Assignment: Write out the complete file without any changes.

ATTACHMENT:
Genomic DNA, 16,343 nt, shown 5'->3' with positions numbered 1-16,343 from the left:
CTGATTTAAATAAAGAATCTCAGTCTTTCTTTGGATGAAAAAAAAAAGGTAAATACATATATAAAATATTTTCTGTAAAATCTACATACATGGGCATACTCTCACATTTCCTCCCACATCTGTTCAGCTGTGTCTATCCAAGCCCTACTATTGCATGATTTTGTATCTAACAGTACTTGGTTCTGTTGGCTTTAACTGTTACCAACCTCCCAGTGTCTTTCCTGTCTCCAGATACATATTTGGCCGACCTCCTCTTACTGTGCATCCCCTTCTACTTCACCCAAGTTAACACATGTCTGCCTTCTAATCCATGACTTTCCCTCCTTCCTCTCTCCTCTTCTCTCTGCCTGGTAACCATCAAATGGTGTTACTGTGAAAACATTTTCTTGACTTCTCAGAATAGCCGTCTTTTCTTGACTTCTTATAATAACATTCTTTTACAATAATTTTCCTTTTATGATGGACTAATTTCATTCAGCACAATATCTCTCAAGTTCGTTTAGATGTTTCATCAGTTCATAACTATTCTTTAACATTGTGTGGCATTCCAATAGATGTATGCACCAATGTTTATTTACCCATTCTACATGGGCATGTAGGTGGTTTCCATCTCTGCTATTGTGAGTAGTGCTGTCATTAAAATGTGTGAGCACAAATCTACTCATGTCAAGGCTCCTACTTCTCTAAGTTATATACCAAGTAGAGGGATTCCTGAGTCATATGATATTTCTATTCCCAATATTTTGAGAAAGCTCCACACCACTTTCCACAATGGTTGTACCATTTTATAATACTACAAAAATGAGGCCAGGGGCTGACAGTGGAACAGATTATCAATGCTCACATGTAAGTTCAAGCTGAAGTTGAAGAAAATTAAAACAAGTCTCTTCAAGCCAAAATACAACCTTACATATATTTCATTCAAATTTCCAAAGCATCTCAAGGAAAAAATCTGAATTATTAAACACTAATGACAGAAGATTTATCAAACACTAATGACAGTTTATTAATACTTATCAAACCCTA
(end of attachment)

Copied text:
Genomic DNA, 16,343 nt, shown 5'->3' with positions numbered 1-16,343 from the left:
CTGATTTAAATAAAGAATCTCAGTCTTTCTTTGGATGAAAAAAAAAAGGTAAATACATATATAAAATATTTTCTGTAAAATCTACATACATGGGCATACTCTCACATTTCCTCCCACATCTGTTCAGCTGTGTCTATCCAAGCCCTACTATTGCATGATTTTGTATCTAACAGTACTTGGTTCTGTTGGCTTTAACTGTTACCAACCTCCCAGTGTCTTTCCTGTCTCCAGATACATATTTGGCCGACCTCCTCTTACTGTGCATCCCCTTCTACTTCACCCAAGTTAACACATGTCTGCCTTCTAATCCATGACTTTCCCTCCTTCCTCTCTCCTCTTCTCTCTGCCTGGTAACCATCAAATGGTGTTACTGTGAAAACATTTTCTTGACTTCTCAGAATAGCCGTCTTTTCTTGACTTCTTATAATAACATTCTTTTACAATAATTTTCCTTTTATGATGGACTAATTTCATTCAGCACAATATCTCTCAAGTTCGTTTAGATGTTTCATCAGTTCATAACTATTCTTTAACATTGTGTGGCATTCCAATAGATGTATGCACCAATGTTTATTTACCCATTCTACATGGGCATGTAGGTGGTTTCCATCTCTGCTATTGTGAGTAGTGCTGTCATTAAAATGTGTGAGCACAAATCTACTCATGTCAAGGCTCCTACTTCTCTAAGTTATATACCAAGTAGAGGGATTCCTGAGTCATATGATATTTCTATTCCCAATATTTTGAGAAAGCTCCACACCACTTTCCACAATGGTTGTACCATTTTATAATACTACAAAAATGAGGCCAGGGGCTGACAGTGGAACAGATTATCAATGCTCACATGTAAGTTCAAGCTGAAGTTGAAGAAAATTAAAACAAGTCTCTTCAAGCCAAAATACAACCTTACATATATTTCATTCAAATTTCCAAAGCATCTCAAGGAAAAAATCTGAATTATTAAACACTAATGACAGAAGATTTATCAAACACTAATGACAGTTTATTAATACTTATCAAACCCTA